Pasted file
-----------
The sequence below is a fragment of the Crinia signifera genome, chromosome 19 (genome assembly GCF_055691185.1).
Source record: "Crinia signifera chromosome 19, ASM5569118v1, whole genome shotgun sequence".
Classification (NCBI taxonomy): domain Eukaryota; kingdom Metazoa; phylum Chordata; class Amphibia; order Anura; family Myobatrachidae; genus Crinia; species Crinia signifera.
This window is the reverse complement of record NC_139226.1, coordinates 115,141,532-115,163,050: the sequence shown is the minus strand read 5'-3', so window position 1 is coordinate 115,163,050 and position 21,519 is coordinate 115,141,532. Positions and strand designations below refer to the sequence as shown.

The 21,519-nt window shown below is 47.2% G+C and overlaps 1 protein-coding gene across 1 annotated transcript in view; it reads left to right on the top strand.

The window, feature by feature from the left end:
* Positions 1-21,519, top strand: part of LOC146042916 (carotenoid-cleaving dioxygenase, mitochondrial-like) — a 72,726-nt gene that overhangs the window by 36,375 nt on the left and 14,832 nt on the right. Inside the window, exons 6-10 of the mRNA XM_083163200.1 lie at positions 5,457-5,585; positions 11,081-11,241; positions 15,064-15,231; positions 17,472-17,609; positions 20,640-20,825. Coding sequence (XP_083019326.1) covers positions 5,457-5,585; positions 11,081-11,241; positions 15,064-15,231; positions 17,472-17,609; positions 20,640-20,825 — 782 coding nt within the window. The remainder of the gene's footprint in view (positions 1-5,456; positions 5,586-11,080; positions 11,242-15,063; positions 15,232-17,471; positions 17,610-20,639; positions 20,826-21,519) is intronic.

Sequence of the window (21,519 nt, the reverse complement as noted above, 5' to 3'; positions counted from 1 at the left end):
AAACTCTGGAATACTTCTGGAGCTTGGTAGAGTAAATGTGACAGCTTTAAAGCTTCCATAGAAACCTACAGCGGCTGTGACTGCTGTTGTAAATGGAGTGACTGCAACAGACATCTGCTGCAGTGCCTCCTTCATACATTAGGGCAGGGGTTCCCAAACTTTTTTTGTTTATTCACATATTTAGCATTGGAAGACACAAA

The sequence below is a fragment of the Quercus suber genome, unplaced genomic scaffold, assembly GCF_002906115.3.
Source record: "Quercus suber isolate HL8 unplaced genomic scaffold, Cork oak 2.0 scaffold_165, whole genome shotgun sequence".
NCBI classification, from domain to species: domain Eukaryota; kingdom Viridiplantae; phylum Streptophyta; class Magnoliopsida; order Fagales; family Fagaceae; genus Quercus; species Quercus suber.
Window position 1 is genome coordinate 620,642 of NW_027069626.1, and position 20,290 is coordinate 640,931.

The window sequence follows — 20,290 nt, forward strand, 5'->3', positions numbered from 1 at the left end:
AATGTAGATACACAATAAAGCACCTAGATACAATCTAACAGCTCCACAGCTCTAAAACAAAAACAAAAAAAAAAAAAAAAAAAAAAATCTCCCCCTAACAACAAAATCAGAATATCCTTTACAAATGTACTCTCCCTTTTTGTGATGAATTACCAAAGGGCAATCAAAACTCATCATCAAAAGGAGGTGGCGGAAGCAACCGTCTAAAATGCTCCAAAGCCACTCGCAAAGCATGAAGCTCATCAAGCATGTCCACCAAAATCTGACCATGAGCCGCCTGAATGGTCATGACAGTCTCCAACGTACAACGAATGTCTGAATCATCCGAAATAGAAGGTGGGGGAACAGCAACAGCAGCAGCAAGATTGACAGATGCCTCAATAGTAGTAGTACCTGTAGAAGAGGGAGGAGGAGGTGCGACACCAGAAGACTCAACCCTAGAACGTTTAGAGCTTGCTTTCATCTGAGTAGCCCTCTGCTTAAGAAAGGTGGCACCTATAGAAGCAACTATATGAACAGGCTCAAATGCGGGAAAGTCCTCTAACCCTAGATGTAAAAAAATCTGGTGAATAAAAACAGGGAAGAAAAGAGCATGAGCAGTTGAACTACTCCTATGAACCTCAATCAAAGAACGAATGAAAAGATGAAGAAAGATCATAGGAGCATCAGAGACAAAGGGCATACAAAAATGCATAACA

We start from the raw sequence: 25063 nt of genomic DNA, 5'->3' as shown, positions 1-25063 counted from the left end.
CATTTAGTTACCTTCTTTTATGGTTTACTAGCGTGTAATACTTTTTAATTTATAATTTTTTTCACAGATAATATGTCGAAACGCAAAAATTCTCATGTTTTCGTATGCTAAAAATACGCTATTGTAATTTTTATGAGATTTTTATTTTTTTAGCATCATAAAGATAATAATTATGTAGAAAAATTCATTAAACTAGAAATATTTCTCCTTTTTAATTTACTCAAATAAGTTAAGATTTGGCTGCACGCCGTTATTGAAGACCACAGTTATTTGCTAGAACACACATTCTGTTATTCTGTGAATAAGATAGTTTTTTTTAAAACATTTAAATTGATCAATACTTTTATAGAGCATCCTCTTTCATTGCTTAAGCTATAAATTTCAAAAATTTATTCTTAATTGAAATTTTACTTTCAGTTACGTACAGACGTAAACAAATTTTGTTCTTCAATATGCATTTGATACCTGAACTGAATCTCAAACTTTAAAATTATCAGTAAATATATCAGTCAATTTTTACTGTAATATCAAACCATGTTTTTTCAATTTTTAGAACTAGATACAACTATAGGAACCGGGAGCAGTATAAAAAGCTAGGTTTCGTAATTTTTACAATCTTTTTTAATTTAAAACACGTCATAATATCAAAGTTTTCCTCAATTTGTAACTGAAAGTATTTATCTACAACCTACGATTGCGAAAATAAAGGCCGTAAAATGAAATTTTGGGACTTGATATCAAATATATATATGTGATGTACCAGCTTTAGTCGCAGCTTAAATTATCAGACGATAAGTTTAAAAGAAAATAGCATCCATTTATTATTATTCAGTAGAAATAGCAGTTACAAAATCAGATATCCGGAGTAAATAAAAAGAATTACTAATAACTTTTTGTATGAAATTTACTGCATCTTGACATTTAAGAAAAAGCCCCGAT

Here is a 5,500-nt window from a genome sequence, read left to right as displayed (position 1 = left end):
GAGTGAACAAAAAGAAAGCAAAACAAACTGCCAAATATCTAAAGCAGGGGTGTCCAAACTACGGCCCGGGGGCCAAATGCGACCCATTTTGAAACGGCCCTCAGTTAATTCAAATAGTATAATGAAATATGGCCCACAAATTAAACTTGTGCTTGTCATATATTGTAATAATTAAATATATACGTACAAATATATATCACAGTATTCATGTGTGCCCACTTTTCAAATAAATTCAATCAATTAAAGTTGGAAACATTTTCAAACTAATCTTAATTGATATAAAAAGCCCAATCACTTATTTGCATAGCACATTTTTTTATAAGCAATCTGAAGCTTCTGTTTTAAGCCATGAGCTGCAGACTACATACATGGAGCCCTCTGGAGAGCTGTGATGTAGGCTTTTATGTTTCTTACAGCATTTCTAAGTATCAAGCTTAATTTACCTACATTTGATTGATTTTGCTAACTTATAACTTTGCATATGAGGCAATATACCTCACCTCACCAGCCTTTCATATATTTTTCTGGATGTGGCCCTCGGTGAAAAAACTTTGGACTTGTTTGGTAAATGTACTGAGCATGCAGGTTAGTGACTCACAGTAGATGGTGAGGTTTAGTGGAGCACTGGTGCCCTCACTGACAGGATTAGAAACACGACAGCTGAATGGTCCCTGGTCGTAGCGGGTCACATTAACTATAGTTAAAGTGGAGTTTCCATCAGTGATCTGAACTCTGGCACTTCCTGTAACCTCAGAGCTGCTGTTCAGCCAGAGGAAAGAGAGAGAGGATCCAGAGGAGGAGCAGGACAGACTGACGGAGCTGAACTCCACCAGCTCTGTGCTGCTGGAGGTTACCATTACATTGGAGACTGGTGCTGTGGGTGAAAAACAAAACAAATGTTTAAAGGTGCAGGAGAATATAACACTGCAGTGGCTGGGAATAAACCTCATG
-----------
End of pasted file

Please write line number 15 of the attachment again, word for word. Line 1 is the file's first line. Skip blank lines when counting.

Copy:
AATGTAGATACACAATAAAGCACCTAGATACAATCTAACAGCTCCACAGCTCTAAAACAAAAACAAAAAAAAAAAAAAAAAAAAAAATCTCCCCCTAACAACAAAATCAGAATATCCTTTACAAATGTACTCTCCCTTTTTGTGATGAATTACCAAAGGGCAATCAAAACTCATCATCAAAAGGAGGTGGCGGAAGCAACCGTCTAAAATGCTCCAAAGCCACTCGCAAAGCATGAAGCTCATCAAGCATGTCCACCAAAATCTGACCATGAGCCGCCTGAATGGTCATGACAGTCTCCAACGTACAACGAATGTCTGAATCATCCGAAATAGAAGGTGGGGGAACAGCAACAGCAGCAGCAAGATTGACAGATGCCTCAATAGTAGTAGTACCTGTAGAAGAGGGAGGAGGAGGTGCGACACCAGAAGACTCAACCCTAGAACGTTTAGAGCTTGCTTTCATCTGAGTAGCCCTCTGCTTAAGAAAGGTGGCACCTATAGAAGCAACTATATGAACAGGCTCAAATGCGGGAAAGTCCTCTAACCCTAGATGTAAAAAAATCTGGTGAATAAAAACAGGGAAGAAAAGAGCATGAGCAGTTGAACTACTCCTATGAACCTCAATCAAAGAACGAATGAAAAGATGAAGAAAGATCATAGGAGCATCAGAGACAAAGGGCATACAAAAATGCATAACA